- Be honest. Remember that, even if you do not end up hiring the lawyer, everything you tell him or her during your meeting is generally subject to the attorney-client privilege. (The biggest exception to this, not surprisingly, is if you tell your lawyer that you are going to commit a crime, which information the lawyer may be duty-bound to convey to law-enforcement authorities.) In most cases, honesty is in your best interest. Lawyers seldom see cases that are cut and dried, with one party completely the "good guy." It's much better for the lawyer to know any bad news up front than to be surprised later with revelations you failed to share. (In fact, the lawyer's fee contract may mention that the fees will go up if you've withheld relevant information.)
Get an Understanding of the Attorney's Fee Structure and Related Costs
As part of your initial meeting with your attorney, it's important to understand the anticipated cost of the representation and how this will be calculated.
Different lawyers bill their clients differently. Some charge by the hour; some charge by the project, on a flat-fee or contingency basis. In the case of lawyers who charge hourly, some start out by charging a retainer, which is an initial up-front fee that they then bill against at an hourly rate until it runs out (at which point the assumption is usually that you'll be ready to pay more).
If the lawyer is willing to take your case, you should ask what he or she charges. Also ask when, exactly, you will be charged: quarterly, monthly, up-front, or at the conclusion of the project?
You may be presented with a contract called a retainer agreement or a legal services agreement. This typically spells out the scope of the lawyer's representation of you, as well as the fees that you will pay. The document is ordinarily a few pages long. The lawyer should explain it to you. Read and understand the document before you sign it.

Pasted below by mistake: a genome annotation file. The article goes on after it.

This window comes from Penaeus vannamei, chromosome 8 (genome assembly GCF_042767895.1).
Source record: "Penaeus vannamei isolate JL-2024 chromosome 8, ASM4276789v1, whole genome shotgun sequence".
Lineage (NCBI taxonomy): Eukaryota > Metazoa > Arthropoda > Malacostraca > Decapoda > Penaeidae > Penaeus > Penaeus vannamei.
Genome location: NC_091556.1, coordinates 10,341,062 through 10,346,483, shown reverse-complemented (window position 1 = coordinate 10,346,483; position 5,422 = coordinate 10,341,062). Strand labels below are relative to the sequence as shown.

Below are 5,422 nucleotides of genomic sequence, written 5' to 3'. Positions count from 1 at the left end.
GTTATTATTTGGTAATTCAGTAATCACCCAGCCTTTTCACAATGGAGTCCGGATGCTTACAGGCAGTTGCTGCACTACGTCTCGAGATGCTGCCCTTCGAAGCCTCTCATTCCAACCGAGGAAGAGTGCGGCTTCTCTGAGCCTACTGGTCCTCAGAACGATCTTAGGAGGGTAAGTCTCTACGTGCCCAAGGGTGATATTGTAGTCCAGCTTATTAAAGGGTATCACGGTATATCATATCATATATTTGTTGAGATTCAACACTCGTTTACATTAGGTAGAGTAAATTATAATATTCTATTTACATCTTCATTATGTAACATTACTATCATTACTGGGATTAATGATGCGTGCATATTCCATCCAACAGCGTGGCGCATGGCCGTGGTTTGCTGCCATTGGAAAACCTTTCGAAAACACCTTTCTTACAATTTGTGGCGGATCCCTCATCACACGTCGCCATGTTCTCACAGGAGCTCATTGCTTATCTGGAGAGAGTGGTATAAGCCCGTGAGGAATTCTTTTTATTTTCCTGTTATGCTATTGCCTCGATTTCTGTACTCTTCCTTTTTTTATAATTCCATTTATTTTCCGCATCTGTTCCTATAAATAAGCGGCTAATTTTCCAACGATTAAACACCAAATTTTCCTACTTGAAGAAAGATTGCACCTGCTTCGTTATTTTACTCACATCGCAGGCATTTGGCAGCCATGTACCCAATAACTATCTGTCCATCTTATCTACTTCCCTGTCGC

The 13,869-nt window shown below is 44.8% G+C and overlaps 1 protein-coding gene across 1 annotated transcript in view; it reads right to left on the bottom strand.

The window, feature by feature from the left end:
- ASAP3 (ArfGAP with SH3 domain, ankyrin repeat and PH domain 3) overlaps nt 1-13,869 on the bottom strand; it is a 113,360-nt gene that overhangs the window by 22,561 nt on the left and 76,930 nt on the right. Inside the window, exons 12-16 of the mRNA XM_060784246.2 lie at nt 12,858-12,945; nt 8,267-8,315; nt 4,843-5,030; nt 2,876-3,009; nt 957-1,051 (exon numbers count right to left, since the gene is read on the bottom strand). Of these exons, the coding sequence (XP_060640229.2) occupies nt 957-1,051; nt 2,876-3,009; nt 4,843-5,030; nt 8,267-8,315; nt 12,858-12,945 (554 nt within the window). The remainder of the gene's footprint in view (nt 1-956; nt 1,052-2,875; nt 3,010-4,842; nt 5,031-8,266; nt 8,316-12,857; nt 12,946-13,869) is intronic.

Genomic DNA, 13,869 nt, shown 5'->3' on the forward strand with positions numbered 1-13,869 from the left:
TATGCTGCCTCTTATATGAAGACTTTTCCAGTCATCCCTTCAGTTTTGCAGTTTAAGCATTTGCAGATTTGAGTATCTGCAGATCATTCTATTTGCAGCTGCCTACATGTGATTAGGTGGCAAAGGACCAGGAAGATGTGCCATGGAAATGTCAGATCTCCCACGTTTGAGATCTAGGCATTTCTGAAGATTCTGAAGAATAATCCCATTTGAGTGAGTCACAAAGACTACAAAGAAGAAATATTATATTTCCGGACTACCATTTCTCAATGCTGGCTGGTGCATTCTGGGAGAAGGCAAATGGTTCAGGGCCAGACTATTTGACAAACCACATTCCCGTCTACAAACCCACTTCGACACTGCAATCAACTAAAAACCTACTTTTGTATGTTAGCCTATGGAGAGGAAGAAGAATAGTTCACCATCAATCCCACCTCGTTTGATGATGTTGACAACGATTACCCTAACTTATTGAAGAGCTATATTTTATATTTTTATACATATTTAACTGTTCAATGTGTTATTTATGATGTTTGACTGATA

Clarify What Will Happen After the Meeting
Be clear on what will happen next, and then be sure to follow through on whatever you're asked to do by your new attorney. The attorney will need cooperation from your end.
Commonly, a lawyer will ask you to send additional documents or information pertaining to your case so that he or she can review it in detail. If it's not clearly spelled out in your representation agreement, ask the lawyer how he or she would prefer to communicate with you (email, telephone, or some other method), and then keep in contact regularly.
The lawyer may give you advice on how to proceed. This could be especially important when time is short. For example, if your business has been sued and you need to file a response to the lawsuit immediately, you'll want a lawyer to get on the matter right away. By the end of your meeting, you should leave with a clear understanding of what you've accomplished and what's ahead.
Questions for Your Attorney
- How long have you practiced in this area of law?
- How many cases have you handled that are like mine?
- What was the outcome in those cases?
- How long does it typically take to resolve cases like mine?
- What sort of budget should I anticipate for this sort of case, from beginning to end?
- Do you require a retainer? If so, how much?
- What additional information, documents, or data do you need from me in order to begin work?